I suspect my ex-husband was looking for the same type of pay scale in a wife as that of pharmacists or research pharmacologists; I can understand how upset he must have been when I decided not to continue with the PhD program not long after I met him and became pregnant with our child - then to find out that people on the clinical side of labs in the hospital make significantly less $ than nurses or pharmacists, not quite enough to afford all the lawn furniture and ornaments he "had to have" while our six-year-old daughter was still an infant.

Stephanie Mathis,MT(ASCP), Generalist - Medical Technologist, Medical Staffing Network April 7, 2008 5:32 PM
Danville VA

Good to see Brian, Efren and others continuing the dialogue on this important issue.

Efren: with regards to your comment about whether or not there is a shortage of pharmacists, trust me, there is a HUGE shortage of pharmacists.

See this link for example:

The shortage is due to several things such as

1. Need for licensure.  Pharmacies will only hire licensed pharmacists, not unlicensed personnel. Pharmacy techs are not legal substitutes for pharmacists although they can be trained to do a LOT. Contrast this situation with what happens in clinical labs.

2. Pharmacists have controlled entry to the profession so that only a certain percent of applicants get accepted into pharmacy programs each year. Many, many qualified applicants are rejected each year. This keeps supply low in realtion to demand.

3. The aging chronically ill population needing lots of prescriptions filled-some estimate approximately 8 billion prescriptions annually by 2020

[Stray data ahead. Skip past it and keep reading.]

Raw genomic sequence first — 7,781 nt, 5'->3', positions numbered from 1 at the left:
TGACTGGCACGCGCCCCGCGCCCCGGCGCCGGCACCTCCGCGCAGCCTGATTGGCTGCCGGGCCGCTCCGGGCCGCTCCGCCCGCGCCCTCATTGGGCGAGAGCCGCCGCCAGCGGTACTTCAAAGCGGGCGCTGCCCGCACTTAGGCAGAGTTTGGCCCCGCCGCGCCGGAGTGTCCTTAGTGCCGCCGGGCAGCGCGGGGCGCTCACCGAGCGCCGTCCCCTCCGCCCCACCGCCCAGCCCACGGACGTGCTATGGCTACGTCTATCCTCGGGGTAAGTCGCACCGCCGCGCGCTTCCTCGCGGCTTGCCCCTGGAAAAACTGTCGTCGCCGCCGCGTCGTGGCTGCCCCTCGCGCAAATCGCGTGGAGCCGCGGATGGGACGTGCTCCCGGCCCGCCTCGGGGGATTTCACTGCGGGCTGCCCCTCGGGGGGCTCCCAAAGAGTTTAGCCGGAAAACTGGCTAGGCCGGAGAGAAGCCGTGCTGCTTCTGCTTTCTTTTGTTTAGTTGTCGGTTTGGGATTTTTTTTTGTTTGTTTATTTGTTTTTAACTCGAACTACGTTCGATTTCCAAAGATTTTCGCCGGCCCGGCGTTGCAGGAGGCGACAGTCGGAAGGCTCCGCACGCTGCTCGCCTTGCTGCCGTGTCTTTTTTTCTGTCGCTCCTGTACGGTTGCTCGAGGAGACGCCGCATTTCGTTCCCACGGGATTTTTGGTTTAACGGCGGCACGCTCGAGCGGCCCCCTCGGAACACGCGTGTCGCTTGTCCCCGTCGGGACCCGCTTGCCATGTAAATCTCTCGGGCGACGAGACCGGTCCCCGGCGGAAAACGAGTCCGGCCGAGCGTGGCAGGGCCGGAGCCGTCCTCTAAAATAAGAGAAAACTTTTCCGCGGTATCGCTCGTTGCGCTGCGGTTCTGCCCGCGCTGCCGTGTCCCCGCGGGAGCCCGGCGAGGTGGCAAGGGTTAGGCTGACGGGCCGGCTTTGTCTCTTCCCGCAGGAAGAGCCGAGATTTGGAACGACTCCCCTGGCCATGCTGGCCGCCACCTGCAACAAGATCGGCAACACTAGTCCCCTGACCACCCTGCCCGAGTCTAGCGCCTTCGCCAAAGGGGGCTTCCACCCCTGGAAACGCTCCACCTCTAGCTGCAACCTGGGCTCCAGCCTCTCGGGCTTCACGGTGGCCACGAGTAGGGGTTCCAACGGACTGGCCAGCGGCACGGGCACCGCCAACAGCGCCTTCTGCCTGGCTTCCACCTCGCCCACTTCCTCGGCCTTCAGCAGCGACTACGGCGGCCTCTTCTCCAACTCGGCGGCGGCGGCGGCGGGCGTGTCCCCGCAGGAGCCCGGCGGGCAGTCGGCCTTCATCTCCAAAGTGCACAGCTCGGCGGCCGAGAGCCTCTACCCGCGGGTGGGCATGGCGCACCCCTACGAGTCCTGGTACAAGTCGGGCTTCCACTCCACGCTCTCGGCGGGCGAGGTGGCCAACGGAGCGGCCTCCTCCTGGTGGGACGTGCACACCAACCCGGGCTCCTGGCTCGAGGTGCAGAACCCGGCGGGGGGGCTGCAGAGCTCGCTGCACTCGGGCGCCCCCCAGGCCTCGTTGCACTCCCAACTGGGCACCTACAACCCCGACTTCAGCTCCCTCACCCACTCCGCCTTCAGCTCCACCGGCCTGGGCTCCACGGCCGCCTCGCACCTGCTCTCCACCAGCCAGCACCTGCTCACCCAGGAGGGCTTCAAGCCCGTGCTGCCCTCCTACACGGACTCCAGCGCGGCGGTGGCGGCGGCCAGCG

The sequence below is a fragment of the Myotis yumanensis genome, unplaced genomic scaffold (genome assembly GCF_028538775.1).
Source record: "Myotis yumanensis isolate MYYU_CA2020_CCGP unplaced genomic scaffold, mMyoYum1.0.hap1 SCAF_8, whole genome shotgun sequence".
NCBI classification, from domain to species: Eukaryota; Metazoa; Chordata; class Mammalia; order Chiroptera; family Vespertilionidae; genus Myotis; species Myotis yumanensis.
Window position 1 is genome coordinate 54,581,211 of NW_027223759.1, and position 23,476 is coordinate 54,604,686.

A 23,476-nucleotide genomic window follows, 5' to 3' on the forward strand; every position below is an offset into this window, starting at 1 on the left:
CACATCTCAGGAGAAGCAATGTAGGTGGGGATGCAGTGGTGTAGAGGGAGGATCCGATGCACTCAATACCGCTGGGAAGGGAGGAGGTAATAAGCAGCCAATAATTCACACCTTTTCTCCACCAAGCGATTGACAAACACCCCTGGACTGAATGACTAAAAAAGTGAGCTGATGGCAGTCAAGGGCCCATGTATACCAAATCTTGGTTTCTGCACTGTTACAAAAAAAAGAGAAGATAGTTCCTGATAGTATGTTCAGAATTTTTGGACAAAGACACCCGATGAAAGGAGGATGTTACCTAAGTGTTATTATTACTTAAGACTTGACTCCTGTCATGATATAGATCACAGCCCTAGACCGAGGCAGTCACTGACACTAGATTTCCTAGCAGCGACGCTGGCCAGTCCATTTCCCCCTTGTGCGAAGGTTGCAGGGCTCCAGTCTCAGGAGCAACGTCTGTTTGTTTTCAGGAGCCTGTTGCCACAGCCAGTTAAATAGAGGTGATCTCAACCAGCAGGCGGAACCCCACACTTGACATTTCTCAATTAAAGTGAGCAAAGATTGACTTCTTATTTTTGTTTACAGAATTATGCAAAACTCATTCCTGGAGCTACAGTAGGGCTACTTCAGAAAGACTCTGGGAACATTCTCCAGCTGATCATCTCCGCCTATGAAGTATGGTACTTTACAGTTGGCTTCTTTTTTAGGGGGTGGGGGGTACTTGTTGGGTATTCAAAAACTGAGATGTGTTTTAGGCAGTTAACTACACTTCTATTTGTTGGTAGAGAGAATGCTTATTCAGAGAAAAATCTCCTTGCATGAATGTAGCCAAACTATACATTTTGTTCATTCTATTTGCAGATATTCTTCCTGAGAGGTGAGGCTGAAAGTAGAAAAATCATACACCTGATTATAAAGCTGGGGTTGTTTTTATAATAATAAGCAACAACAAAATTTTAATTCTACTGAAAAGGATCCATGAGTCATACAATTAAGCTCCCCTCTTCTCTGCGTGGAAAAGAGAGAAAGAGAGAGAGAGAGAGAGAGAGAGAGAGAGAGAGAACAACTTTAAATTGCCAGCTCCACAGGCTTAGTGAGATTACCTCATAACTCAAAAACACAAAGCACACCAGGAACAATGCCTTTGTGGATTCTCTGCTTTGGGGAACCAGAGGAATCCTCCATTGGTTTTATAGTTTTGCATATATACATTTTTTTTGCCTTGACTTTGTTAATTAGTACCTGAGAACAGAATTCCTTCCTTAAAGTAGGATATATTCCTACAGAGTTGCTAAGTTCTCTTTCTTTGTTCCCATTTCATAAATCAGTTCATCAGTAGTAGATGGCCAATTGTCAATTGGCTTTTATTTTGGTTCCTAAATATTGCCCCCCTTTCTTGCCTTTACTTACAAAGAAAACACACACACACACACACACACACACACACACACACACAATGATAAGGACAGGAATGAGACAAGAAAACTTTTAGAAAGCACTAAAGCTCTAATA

4. Expanded role for pharmacists in healthcare.  In many hospitals doctors have ceded management of therapeutic drugs like antibiotics, heparin and the like to clinical pharmacists.

This shortage has increased pharmacy salaries tremendously

In my last hospital, some staff pharmacists were the highest paid employees in the entire hospital, and the Pharmacy Director's base pay was actually higher than mine as the COO.

Local retail pharmacies would try to attract pharmacists by entering all new staff pharmacists in a  raffle for a new BMW every 3 months. So joining the staff  as a pharmacist immediately put you in the running for new car. Business folks dont just do that sort of thing unless staff is considered valuable and hard to come by!

Glen McDaniel April 7, 2008 4:59 PM

North Carolina, where I graduated from Medical Technology school, does not require state licensure; ASCP, CLS, HEW, or AMT certification is enough to qualify for medical laboratory positions there.  I just started traveling last year in Indiana, which also does not extort money from already underpaid laboratory "professionals" through state licensure programs.

West Virginia is the first state to which I traveled (earlier this year) with state licensure, only charging $25 and requiring faxed copies of one's high school diploma, MT graduation certificate, and national certificate (ASCP or whatever).  I was very relieved to find out my misconception about having to take another exam was not reality there in WV.

However, my eyes darn near bugged out of my head when I considered looking into a traveling opportunity in New York to stay near my mother in Vermont this summer and found out that the NY licensure fee for clinical laboratory professionals is $345!